But for those who predict prizes, there is many a slip ‘twixt cup and lip. The cup in this case, the Coppa Volpi for Best Actress, went to outsider Giovanna Mezzogiorno. In Christina Comencini’s medium-powerful LA BESTIA NEL CUORE she plays an unhappy woman trying to connect the fragments of her life. The prize gave the host nation a victory to celebrate in a festival where nationhood seemed an increasingly elusive, indeed downright fugitive concept.
Air traffic control has a busy time in world cinema today. Filmmakers
jet around the globe doing transcultural projects.
Just because you’re born in country A, B or C doesn’t mean you can’t make
movies in country X, Y or Z. Take the cases of helmers
F. Meirelles and
***THE CONSTANT GARDENER. It takes an inspired madness to think of it.
A John Le Carre novel about a British diplomat’s
idealistic misadventures in
*****THE WILD BLUE YONDER. Werner Herzog goes to America, then into
space. What a flier this ex-New German Cinema prodigy still is! He can loop
the loopy. He can skywrite entire poems to the madnesses
mankind commits in the name of science, progress or civilisation. (Choose
your false god). Brad Dourif is the
extraterrestrial explaining to camera why he and co-aliens bungled their
long-ago colonisation of Earth. Their capital city failed because no one came
to shop. The derelict mall behind him proves the point: a crumbling folly in
Consumer Neoclassical. God knows, Dourif muses,
this should have deterred
For eccentricity, mind you, Herzog was up against keen competition. We would be a poorer world without Jaume Balaguero’s girl-meets-ghoul story FRAGILE, like THE OTHERS a Spanish-directed screamer set on an unoffending British island (Isle of Wight) and starring a spook-me-crazy overseas actress (Calista Flockhart); or without Philippe Garrel’s LES AMANTS REGULIERS, picking up a Best Director Silver Lion, no less, for its determination to last three hours and to equal Jean Eustache in giving a minimal French love story a hectoring, headlong pertinacity; or without Joao Botelho’s O FATALISTA, which shows that Manoel de Oliveira (also in Venice, aged 96, escorting his latest jewelled cryptogram ESPELHO MAGICO) is not the only Portuguese picturemaker able to turn human stories into static tableaux of talkiness, here inspired by Diderot’s JACQUES LE FATALISTE.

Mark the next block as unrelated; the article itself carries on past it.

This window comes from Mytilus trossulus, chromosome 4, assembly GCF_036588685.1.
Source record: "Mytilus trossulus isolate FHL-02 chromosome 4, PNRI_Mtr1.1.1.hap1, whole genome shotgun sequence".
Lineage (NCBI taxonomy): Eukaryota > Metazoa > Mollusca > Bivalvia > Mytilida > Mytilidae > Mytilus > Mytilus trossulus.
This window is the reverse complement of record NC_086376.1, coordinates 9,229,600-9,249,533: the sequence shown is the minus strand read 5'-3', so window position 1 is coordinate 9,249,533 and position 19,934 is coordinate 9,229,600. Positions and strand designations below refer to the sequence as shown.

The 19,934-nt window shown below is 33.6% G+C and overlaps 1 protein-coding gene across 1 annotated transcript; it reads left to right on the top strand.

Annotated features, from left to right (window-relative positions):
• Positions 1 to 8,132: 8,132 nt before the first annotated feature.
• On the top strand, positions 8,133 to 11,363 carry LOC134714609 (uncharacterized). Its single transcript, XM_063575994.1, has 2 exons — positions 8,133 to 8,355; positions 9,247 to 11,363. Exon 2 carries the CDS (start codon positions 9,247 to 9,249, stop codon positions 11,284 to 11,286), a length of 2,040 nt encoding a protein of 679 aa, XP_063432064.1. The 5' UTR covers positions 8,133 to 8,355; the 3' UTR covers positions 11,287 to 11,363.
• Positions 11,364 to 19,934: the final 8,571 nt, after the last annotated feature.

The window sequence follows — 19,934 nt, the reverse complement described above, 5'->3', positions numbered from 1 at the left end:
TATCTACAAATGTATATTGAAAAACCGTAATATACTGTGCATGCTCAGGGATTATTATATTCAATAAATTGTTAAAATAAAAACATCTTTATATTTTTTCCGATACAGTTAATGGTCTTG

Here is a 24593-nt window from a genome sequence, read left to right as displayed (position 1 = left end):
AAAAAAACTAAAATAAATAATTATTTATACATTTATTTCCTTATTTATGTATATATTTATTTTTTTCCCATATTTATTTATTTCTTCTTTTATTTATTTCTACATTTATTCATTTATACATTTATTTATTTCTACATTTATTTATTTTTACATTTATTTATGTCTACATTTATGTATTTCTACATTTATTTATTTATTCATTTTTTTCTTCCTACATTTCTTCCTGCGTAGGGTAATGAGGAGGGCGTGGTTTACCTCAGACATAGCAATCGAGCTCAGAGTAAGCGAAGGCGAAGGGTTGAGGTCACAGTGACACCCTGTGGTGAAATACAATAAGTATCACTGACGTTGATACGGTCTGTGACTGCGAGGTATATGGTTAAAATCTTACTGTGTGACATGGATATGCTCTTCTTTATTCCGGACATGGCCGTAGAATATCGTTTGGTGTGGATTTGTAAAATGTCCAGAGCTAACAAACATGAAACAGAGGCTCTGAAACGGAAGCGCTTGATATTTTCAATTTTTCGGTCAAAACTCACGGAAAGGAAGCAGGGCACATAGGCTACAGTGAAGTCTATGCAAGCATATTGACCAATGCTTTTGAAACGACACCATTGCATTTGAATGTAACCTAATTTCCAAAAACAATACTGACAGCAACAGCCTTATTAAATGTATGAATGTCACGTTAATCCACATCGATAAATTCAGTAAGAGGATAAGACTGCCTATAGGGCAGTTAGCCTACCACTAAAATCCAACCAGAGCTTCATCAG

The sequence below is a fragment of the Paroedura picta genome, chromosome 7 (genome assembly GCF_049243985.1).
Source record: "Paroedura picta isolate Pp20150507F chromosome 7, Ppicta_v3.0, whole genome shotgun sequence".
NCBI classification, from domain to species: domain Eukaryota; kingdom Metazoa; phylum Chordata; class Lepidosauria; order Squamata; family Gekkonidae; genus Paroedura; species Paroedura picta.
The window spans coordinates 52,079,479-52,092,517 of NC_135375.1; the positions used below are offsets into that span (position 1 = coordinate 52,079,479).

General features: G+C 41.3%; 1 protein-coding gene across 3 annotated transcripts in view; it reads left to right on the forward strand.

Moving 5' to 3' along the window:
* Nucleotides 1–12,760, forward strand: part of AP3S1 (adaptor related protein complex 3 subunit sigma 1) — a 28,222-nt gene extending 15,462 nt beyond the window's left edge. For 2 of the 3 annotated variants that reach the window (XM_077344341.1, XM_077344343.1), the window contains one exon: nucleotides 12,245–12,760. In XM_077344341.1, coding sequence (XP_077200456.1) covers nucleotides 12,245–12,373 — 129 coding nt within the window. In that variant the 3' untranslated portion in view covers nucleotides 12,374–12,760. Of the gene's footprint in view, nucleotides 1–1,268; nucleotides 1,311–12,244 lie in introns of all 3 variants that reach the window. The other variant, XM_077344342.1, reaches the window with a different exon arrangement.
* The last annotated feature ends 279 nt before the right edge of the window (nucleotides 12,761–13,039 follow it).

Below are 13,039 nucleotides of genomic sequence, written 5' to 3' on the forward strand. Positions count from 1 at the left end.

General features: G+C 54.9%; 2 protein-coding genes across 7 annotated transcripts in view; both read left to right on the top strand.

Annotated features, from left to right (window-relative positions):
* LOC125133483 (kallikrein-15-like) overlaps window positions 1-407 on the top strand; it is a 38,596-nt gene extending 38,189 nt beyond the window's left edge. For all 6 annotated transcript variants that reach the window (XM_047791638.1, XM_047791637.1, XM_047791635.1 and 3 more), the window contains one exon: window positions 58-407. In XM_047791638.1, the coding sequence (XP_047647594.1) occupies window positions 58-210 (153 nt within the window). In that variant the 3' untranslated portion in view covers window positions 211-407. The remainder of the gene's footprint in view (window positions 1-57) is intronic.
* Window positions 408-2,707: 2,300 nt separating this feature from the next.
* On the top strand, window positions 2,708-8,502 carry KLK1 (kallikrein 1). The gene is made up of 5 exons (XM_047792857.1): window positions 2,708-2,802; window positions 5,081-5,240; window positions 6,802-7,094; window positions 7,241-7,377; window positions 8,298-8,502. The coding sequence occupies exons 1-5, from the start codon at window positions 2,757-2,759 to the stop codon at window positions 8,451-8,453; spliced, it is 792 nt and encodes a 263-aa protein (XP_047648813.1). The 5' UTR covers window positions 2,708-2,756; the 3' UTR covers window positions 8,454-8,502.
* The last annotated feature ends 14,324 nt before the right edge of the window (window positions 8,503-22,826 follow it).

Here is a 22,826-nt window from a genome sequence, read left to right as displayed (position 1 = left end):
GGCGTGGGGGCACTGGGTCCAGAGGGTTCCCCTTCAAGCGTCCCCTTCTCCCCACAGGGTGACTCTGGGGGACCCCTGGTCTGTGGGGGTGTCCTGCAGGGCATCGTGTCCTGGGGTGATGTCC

This last will cause natives of that continent to run screaming into the Black Forest, determined to root out evidence that the fairytale-writing fratelli might ever, even indirectly, have been ancestors to Matt Damon and Heath Ledger, let alone lexical forebears to Terry Gilliam, whose name is of course an anagram of the words ‘Grimm Travesty.’ (Well, almost).
Standing lean, tall and clear of most
This one is about 1950s CBS radio presenter Ed Murrow and his on-air fight against Senator McCarthy’s anticommunist purges. Taking a whack at HUAC (House UnAmerican Activities Committee) was a brave thing to do back then. Murrow took repeated whacks, helping to bring about the famous moment when Judge Welch humbled and felled McCarthy with the words, “Have you no sense of decency? Have you, sir, at last, no sense of decency….” David Strathairn plays Murrow with a dark astringent skill, though for me a spontaneous and credible human being never quite leaped forth from a sound impersonation. Clooney, Robert Downey and Frank Langella deliver crack cameos. McCarthy himself plays McCarthy, in electrifying news and archive footage. The film is in black and white, with a nicely crafted script (“Every time you light a cigarette for me, I know you’re lying”) and a slightly too accurate replication – at times – of the dour intimism and boxy acoustic of early television.
For sheer entertainment, there was plenty to cheer at
And in between, for spanking oddity and dark hilarity, you could hardly beat TIM BURTON’S CORPSE BRIDE. This continues the director’s bizarre habit of casting his partner, Helena Bonham Carter, in roles suggesting something the cat brought in, after pawing it over first in the rain. (Consider her witch in BIG FISH and her downtrodden housewife in CHARLIE AND THE CHOCOLATE FACTORY.) Now – though in voice only, the physical presence being animated – Bonham Carter is the nuptial cadaver of the title in Burton’s delectable danse macabre, scripted from an old folk legend (if you’ve got any old folk, get them to give you their legends), cast with stick figurines and stormingly scored by the indispensable Danny BATMAN Elfman. Very hummable, very humorous.
Did someone say ‘storms’? They lashed the Lido in final days, driving sunbathers off beaches, impaling the festival buffet tent with lightning forks, cracking the sky with rending roars, and having a watery impact even on that refuge for the enlightened on the Gran Viale, so often praised on this site, the Mostra Del Cina.
This is the gelateria where ice creams are served to the discerning and where ‘Cina’ proves herself, year in, year out, and this year as much as ever, the hostess with the mostest on the coastest. Rain cannot deter, nor the sun by day nor the moon by night, her simpatico presence, nor the civilising synergy of esurience and epigram whereby the sampling of perfect Gianduiottos goes hand in hand, or spoon in glass, with good conversation and insights into Italian thoughts, mores and manners.
So the 2005
COURTESY T.P. MOVIE NEWS.
WITH THANKS TO THE AMERICAN FILM INSTITUTE FOR THEIR CONTINUING INTEREST IN WORLD CINEMA.
©HARLAN KENNEDY. All rights reserved.